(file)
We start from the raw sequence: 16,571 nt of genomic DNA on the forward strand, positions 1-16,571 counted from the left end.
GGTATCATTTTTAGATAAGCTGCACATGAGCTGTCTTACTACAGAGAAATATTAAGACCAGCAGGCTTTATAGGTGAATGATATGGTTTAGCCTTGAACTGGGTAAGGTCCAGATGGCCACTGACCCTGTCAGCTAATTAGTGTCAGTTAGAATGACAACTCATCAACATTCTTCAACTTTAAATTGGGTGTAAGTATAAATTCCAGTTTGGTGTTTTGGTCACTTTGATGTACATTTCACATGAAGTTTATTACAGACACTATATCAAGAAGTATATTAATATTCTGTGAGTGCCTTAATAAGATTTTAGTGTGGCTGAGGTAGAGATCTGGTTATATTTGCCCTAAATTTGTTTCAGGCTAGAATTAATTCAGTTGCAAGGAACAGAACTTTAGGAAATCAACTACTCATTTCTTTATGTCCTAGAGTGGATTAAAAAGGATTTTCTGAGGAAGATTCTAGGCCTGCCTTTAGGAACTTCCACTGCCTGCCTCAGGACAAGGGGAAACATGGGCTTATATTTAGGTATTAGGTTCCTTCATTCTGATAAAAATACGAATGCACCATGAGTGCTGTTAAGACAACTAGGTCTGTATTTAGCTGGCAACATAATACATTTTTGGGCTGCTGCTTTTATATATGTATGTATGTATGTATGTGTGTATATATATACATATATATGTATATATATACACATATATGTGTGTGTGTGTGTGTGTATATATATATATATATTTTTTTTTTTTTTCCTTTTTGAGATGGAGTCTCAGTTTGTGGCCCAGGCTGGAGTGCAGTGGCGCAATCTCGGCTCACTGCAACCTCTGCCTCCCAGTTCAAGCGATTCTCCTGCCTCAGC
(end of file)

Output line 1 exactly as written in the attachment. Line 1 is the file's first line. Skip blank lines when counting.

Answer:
We start from the raw sequence: 16,571 nt of genomic DNA on the forward strand, positions 1-16,571 counted from the left end.